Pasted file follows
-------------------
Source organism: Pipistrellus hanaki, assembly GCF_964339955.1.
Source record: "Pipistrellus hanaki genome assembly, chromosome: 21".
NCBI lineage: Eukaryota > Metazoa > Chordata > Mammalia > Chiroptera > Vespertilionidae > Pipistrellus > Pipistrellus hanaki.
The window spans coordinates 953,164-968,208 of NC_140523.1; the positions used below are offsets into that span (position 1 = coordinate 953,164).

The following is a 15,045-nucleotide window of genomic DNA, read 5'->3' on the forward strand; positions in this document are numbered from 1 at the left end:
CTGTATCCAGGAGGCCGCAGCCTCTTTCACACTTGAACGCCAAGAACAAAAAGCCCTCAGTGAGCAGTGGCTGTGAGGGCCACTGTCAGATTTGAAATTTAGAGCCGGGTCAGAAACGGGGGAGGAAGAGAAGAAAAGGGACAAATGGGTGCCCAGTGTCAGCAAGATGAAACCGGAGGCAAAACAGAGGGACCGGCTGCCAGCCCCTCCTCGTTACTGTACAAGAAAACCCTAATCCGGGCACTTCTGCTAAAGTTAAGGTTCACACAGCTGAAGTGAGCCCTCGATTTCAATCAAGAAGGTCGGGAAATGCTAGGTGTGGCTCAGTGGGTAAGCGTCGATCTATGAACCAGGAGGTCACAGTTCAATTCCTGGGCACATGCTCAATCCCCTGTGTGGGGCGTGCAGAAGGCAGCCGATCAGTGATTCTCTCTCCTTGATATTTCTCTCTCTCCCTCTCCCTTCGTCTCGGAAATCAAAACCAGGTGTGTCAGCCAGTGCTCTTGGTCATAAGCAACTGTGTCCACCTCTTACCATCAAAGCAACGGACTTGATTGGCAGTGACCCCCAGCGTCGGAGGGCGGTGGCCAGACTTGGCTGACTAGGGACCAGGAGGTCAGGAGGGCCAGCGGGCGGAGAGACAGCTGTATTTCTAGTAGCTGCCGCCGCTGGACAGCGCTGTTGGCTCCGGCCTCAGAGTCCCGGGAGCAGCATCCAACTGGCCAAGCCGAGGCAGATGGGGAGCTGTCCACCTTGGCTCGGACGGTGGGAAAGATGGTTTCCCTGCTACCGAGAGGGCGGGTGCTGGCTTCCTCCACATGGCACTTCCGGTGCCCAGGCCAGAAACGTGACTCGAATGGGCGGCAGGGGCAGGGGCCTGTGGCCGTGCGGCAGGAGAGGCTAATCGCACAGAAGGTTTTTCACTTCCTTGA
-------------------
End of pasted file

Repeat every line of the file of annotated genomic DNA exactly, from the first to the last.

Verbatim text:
Source organism: Pipistrellus hanaki, assembly GCF_964339955.1.
Source record: "Pipistrellus hanaki genome assembly, chromosome: 21".
NCBI lineage: Eukaryota > Metazoa > Chordata > Mammalia > Chiroptera > Vespertilionidae > Pipistrellus > Pipistrellus hanaki.
The window spans coordinates 953,164-968,208 of NC_140523.1; the positions used below are offsets into that span (position 1 = coordinate 953,164).

The following is a 15,045-nucleotide window of genomic DNA, read 5'->3' on the forward strand; positions in this document are numbered from 1 at the left end:
CTGTATCCAGGAGGCCGCAGCCTCTTTCACACTTGAACGCCAAGAACAAAAAGCCCTCAGTGAGCAGTGGCTGTGAGGGCCACTGTCAGATTTGAAATTTAGAGCCGGGTCAGAAACGGGGGAGGAAGAGAAGAAAAGGGACAAATGGGTGCCCAGTGTCAGCAAGATGAAACCGGAGGCAAAACAGAGGGACCGGCTGCCAGCCCCTCCTCGTTACTGTACAAGAAAACCCTAATCCGGGCACTTCTGCTAAAGTTAAGGTTCACACAGCTGAAGTGAGCCCTCGATTTCAATCAAGAAGGTCGGGAAATGCTAGGTGTGGCTCAGTGGGTAAGCGTCGATCTATGAACCAGGAGGTCACAGTTCAATTCCTGGGCACATGCTCAATCCCCTGTGTGGGGCGTGCAGAAGGCAGCCGATCAGTGATTCTCTCTCCTTGATATTTCTCTCTCTCCCTCTCCCTTCGTCTCGGAAATCAAAACCAGGTGTGTCAGCCAGTGCTCTTGGTCATAAGCAACTGTGTCCACCTCTTACCATCAAAGCAACGGACTTGATTGGCAGTGACCCCCAGCGTCGGAGGGCGGTGGCCAGACTTGGCTGACTAGGGACCAGGAGGTCAGGAGGGCCAGCGGGCGGAGAGACAGCTGTATTTCTAGTAGCTGCCGCCGCTGGACAGCGCTGTTGGCTCCGGCCTCAGAGTCCCGGGAGCAGCATCCAACTGGCCAAGCCGAGGCAGATGGGGAGCTGTCCACCTTGGCTCGGACGGTGGGAAAGATGGTTTCCCTGCTACCGAGAGGGCGGGTGCTGGCTTCCTCCACATGGCACTTCCGGTGCCCAGGCCAGAAACGTGACTCGAATGGGCGGCAGGGGCAGGGGCCTGTGGCCGTGCGGCAGGAGAGGCTAATCGCACAGAAGGTTTTTCACTTCCTTGA